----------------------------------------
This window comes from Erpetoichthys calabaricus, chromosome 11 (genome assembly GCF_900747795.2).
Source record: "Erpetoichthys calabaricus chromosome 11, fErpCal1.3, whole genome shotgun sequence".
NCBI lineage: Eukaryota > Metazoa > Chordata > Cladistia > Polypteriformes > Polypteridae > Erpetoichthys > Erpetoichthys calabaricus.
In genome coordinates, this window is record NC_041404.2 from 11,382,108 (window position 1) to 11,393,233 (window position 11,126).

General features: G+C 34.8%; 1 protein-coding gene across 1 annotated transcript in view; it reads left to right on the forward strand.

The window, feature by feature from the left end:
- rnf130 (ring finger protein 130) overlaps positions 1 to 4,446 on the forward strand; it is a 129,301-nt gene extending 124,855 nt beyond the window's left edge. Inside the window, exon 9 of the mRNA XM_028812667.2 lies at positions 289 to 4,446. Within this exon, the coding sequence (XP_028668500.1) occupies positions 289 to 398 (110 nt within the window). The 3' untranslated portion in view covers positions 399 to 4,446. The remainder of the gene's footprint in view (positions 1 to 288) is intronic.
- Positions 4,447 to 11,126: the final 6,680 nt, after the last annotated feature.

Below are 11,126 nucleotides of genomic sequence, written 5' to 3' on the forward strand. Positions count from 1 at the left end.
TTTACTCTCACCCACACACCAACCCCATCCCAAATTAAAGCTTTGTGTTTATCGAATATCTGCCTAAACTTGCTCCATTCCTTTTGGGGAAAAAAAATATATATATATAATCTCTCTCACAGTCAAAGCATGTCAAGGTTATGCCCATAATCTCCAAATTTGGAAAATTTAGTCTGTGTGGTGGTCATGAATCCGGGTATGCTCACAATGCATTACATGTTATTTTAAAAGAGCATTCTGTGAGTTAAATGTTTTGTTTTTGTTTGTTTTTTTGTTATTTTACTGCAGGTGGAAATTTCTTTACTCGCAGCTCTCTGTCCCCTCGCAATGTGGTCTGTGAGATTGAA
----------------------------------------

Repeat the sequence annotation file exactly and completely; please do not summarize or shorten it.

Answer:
This window comes from Erpetoichthys calabaricus, chromosome 11 (genome assembly GCF_900747795.2).
Source record: "Erpetoichthys calabaricus chromosome 11, fErpCal1.3, whole genome shotgun sequence".
NCBI lineage: Eukaryota > Metazoa > Chordata > Cladistia > Polypteriformes > Polypteridae > Erpetoichthys > Erpetoichthys calabaricus.
In genome coordinates, this window is record NC_041404.2 from 11,382,108 (window position 1) to 11,393,233 (window position 11,126).

General features: G+C 34.8%; 1 protein-coding gene across 1 annotated transcript in view; it reads left to right on the forward strand.

The window, feature by feature from the left end:
- rnf130 (ring finger protein 130) overlaps positions 1 to 4,446 on the forward strand; it is a 129,301-nt gene extending 124,855 nt beyond the window's left edge. Inside the window, exon 9 of the mRNA XM_028812667.2 lies at positions 289 to 4,446. Within this exon, the coding sequence (XP_028668500.1) occupies positions 289 to 398 (110 nt within the window). The 3' untranslated portion in view covers positions 399 to 4,446. The remainder of the gene's footprint in view (positions 1 to 288) is intronic.
- Positions 4,447 to 11,126: the final 6,680 nt, after the last annotated feature.

Below are 11,126 nucleotides of genomic sequence, written 5' to 3' on the forward strand. Positions count from 1 at the left end.
TTTACTCTCACCCACACACCAACCCCATCCCAAATTAAAGCTTTGTGTTTATCGAATATCTGCCTAAACTTGCTCCATTCCTTTTGGGGAAAAAAAATATATATATATAATCTCTCTCACAGTCAAAGCATGTCAAGGTTATGCCCATAATCTCCAAATTTGGAAAATTTAGTCTGTGTGGTGGTCATGAATCCGGGTATGCTCACAATGCATTACATGTTATTTTAAAAGAGCATTCTGTGAGTTAAATGTTTTGTTTTTGTTTGTTTTTTTGTTATTTTACTGCAGGTGGAAATTTCTTTACTCGCAGCTCTCTGTCCCCTCGCAATGTGGTCTGTGAGATTGAA